Meet prime suspect in shooting down of Malaysia airliner

Meet prime suspect in shooting down of Malaysia airliner

A Russian-made surface-to-air missile is the most likely cause of the suspected downing of a Malaysian airliner over Ukraine, analysts said on Friday, as claim and counter-claim swirled over who launched the weapon.

The truck-mounted “Buk” missile is capable of soaring to the height of a civilian airliner like Malaysian Airlines flight MH17, unlike lighter and more widely available shoulder-launched weapons, defence experts said.

Developed by the Soviet Union in the 1970s to shoot down aircraft, helicopters, cruise missiles and drones, it is still widely used by both the Ukrainian and Russian militaries.

But pro-Russian rebels in eastern Ukraine had just hours before the disaster announced that they had seized a number of Buks themselves.
“Who has shot it down? There is lots of evidence which shows these were pro-Russian separatists who have done that,” Russian defence expert Igor Sutyagin of the Royal United Services Institute (RUSI) told AFP.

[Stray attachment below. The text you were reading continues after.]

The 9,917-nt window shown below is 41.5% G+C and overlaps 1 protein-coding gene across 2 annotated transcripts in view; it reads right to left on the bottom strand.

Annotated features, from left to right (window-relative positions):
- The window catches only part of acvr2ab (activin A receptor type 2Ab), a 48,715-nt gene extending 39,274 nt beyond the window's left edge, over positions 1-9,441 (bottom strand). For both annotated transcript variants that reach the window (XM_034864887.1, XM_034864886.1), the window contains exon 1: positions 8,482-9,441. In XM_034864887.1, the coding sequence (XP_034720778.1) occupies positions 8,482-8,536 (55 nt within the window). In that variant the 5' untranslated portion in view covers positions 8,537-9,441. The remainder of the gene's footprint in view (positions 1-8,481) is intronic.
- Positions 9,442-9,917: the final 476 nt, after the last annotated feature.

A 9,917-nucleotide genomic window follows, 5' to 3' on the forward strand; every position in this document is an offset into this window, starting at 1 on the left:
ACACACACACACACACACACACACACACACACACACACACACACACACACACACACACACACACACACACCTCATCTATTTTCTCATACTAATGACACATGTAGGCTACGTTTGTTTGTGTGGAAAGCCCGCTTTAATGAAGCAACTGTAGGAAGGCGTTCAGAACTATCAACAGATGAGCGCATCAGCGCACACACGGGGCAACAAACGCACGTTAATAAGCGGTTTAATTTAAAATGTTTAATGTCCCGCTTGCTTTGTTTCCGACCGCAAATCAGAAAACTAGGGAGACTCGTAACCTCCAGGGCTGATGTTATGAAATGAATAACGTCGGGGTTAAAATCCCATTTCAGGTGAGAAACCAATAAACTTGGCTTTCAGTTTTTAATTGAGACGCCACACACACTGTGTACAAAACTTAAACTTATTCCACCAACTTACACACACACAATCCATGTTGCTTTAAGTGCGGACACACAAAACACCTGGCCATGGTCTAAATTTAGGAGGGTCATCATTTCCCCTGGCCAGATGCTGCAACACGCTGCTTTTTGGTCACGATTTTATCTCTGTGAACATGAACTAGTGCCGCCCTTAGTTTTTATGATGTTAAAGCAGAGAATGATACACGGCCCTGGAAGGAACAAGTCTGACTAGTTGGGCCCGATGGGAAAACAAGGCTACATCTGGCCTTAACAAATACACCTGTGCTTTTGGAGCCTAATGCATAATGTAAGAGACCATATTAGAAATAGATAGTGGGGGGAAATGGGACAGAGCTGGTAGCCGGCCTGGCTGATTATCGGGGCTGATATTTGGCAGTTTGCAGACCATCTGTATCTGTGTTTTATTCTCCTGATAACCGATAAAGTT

He cited a Twitter post on Thursday by separatists, later deleted, “when they reported that they had captured precisely that piece of hardware known as Buk”.

The radar-guided missile can hit targets flying as high as 72,000 feet (22 kilometres) — more than twice the 33,000 feet MH17 was cruising at — and have a range of 32km, said IHS Jane’s Missiles and Rockets editor Doug Richardson.

The missiles travel at three times the speed of sound and have an explosive warhead weighing 70kg 154 pounds).

There are two variants: the Buk-M1 and Buk M2, codenamed by NATO as the SA-11 Gadfly and the SA-17 Grizzly.

The US envoy to the United Nations, Samantha Power, said on Friday it was likely that an SA-11 was responsible.

The missile is produced by the Russian arms firm Almaz-Antey, recently targeted by US sanctions, at a factory in Ulyanovsk.